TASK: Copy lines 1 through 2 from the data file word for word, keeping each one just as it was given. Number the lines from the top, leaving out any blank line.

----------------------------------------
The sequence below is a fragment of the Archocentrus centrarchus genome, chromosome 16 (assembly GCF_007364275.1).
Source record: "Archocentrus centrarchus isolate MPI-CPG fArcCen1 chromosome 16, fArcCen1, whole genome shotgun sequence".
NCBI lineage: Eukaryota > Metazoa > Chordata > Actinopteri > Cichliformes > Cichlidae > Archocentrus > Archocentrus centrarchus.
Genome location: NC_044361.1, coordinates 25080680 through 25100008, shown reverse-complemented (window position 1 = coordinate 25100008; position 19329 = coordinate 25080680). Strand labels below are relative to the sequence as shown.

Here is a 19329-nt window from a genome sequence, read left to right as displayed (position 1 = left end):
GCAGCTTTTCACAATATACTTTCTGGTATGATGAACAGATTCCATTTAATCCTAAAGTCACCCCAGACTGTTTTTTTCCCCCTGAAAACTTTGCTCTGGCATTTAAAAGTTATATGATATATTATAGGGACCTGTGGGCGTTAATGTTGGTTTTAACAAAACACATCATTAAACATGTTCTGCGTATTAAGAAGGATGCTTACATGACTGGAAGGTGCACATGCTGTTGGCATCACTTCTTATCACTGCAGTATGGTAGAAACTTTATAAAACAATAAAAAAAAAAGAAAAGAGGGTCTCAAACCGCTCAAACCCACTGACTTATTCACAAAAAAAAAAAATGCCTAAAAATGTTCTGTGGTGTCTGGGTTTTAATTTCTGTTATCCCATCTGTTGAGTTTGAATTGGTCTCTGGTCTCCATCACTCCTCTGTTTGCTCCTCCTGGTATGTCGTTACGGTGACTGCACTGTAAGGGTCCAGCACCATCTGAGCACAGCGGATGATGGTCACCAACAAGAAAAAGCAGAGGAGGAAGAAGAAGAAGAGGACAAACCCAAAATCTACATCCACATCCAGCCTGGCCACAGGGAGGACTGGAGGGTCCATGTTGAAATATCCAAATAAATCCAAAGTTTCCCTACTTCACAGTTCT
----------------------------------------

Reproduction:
The sequence below is a fragment of the Archocentrus centrarchus genome, chromosome 16 (assembly GCF_007364275.1).
Source record: "Archocentrus centrarchus isolate MPI-CPG fArcCen1 chromosome 16, fArcCen1, whole genome shotgun sequence".